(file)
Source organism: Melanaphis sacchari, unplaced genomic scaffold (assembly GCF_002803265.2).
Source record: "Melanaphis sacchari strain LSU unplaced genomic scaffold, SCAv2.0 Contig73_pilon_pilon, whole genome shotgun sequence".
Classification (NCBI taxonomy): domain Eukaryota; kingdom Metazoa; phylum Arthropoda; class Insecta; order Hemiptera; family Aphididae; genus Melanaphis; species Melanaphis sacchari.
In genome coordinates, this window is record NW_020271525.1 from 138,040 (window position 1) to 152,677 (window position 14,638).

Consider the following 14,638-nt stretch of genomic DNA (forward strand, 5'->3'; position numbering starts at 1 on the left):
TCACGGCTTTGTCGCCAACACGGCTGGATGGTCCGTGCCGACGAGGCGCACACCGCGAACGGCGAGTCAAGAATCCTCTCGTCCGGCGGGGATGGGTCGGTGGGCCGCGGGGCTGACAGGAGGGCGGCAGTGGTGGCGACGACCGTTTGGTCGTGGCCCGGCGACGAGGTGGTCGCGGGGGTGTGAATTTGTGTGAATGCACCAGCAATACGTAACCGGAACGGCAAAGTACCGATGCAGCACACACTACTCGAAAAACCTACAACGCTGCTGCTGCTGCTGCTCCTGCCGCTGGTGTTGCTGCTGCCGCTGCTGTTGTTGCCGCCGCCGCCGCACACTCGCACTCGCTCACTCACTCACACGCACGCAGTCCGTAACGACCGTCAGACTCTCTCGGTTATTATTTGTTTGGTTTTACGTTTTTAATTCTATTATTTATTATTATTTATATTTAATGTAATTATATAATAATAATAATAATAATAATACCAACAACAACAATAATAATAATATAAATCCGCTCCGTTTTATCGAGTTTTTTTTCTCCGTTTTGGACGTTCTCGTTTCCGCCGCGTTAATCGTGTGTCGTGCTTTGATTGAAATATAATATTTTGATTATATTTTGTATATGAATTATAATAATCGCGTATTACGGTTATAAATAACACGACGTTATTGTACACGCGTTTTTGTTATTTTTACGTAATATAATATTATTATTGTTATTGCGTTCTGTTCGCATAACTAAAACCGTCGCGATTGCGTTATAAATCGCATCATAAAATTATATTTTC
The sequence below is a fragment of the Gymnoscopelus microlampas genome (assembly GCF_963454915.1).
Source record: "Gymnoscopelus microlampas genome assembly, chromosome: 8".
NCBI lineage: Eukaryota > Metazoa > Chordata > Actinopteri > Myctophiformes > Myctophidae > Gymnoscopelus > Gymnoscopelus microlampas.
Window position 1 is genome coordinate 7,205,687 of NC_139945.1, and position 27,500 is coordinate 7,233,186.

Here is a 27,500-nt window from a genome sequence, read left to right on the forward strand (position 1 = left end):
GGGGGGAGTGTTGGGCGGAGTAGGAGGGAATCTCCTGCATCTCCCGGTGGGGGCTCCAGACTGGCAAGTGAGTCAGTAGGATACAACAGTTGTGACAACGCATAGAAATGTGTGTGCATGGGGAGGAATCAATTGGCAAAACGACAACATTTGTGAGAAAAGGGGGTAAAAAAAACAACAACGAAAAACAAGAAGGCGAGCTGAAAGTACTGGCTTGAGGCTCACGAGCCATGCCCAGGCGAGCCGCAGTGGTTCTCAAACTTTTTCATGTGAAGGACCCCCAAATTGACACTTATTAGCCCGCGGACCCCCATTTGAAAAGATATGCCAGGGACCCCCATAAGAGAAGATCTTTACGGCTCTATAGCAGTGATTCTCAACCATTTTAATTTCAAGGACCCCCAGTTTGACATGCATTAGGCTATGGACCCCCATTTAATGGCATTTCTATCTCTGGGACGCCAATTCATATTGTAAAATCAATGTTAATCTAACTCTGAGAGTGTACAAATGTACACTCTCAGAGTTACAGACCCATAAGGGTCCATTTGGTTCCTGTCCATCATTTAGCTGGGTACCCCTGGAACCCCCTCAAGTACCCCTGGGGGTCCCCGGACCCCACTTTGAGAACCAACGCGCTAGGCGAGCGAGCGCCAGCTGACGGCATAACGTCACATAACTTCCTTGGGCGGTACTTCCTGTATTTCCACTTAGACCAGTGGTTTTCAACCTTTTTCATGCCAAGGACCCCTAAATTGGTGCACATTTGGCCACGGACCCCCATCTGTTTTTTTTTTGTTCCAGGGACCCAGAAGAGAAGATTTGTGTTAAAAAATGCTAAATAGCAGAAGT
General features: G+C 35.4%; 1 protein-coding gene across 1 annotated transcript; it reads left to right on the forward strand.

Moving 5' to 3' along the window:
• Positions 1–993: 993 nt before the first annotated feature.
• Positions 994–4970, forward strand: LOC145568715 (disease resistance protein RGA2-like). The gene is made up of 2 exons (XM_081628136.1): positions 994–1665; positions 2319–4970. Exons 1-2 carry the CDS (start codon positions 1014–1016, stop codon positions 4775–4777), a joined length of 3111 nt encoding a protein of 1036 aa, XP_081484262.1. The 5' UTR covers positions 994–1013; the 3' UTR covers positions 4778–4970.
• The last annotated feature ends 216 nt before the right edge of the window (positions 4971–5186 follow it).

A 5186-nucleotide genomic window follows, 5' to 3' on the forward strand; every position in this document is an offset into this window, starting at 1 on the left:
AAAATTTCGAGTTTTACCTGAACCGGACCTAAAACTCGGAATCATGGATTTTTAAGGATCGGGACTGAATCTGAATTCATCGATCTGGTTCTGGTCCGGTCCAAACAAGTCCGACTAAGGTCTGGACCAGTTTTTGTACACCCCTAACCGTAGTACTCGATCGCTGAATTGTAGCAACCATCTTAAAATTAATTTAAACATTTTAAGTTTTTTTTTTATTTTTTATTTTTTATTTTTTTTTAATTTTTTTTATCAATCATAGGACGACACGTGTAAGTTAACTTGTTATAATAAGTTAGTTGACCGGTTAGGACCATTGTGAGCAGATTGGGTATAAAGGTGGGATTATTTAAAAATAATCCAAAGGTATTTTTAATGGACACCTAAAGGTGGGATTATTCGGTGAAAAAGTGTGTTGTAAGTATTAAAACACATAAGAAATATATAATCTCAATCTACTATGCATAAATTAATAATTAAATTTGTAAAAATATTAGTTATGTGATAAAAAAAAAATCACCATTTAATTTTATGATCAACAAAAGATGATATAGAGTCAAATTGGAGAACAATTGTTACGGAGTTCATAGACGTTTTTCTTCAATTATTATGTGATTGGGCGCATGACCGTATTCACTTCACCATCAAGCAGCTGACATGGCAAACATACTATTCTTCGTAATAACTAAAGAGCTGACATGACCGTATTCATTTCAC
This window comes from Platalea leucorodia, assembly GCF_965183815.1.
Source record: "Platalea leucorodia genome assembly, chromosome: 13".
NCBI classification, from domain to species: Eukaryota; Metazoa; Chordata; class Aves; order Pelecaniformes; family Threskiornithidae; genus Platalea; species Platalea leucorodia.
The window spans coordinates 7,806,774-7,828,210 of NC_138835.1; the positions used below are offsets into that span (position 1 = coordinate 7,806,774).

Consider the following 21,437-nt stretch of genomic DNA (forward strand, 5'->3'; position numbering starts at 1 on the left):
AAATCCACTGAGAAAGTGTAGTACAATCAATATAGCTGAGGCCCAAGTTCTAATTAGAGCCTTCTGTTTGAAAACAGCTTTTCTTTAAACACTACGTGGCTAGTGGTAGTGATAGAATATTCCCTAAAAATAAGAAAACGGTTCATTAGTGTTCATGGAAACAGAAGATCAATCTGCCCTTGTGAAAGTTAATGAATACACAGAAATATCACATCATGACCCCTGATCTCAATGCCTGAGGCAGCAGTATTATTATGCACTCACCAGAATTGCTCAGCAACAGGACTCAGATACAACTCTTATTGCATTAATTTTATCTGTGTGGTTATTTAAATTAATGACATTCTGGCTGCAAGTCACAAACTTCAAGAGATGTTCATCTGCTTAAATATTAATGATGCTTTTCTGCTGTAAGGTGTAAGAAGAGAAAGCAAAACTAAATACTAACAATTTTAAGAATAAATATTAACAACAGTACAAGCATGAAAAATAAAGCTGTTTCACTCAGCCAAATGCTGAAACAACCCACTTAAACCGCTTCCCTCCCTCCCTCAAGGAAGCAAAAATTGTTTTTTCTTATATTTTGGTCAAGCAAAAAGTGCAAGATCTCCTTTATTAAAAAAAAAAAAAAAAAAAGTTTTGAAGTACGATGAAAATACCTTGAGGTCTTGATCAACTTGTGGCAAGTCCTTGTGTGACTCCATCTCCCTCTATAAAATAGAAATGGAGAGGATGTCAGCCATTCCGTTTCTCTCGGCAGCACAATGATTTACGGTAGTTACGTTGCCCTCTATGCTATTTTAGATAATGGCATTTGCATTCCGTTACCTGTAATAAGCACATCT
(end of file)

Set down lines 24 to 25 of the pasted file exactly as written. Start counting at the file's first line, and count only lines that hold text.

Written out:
Consider the following 21,437-nt stretch of genomic DNA (forward strand, 5'->3'; position numbering starts at 1 on the left):
AAATCCACTGAGAAAGTGTAGTACAATCAATATAGCTGAGGCCCAAGTTCTAATTAGAGCCTTCTGTTTGAAAACAGCTTTTCTTTAAACACTACGTGGCTAGTGGTAGTGATAGAATATTCCCTAAAAATAAGAAAACGGTTCATTAGTGTTCATGGAAACAGAAGATCAATCTGCCCTTGTGAAAGTTAATGAATACACAGAAATATCACATCATGACCCCTGATCTCAATGCCTGAGGCAGCAGTATTATTATGCACTCACCAGAATTGCTCAGCAACAGGACTCAGATACAACTCTTATTGCATTAATTTTATCTGTGTGGTTATTTAAATTAATGACATTCTGGCTGCAAGTCACAAACTTCAAGAGATGTTCATCTGCTTAAATATTAATGATGCTTTTCTGCTGTAAGGTGTAAGAAGAGAAAGCAAAACTAAATACTAACAATTTTAAGAATAAATATTAACAACAGTACAAGCATGAAAAATAAAGCTGTTTCACTCAGCCAAATGCTGAAACAACCCACTTAAACCGCTTCCCTCCCTCCCTCAAGGAAGCAAAAATTGTTTTTTCTTATATTTTGGTCAAGCAAAAAGTGCAAGATCTCCTTTATTAAAAAAAAAAAAAAAAAAAGTTTTGAAGTACGATGAAAATACCTTGAGGTCTTGATCAACTTGTGGCAAGTCCTTGTGTGACTCCATCTCCCTCTATAAAATAGAAATGGAGAGGATGTCAGCCATTCCGTTTCTCTCGGCAGCACAATGATTTACGGTAGTTACGTTGCCCTCTATGCTATTTTAGATAATGGCATTTGCATTCCGTTACCTGTAATAAGCACATCT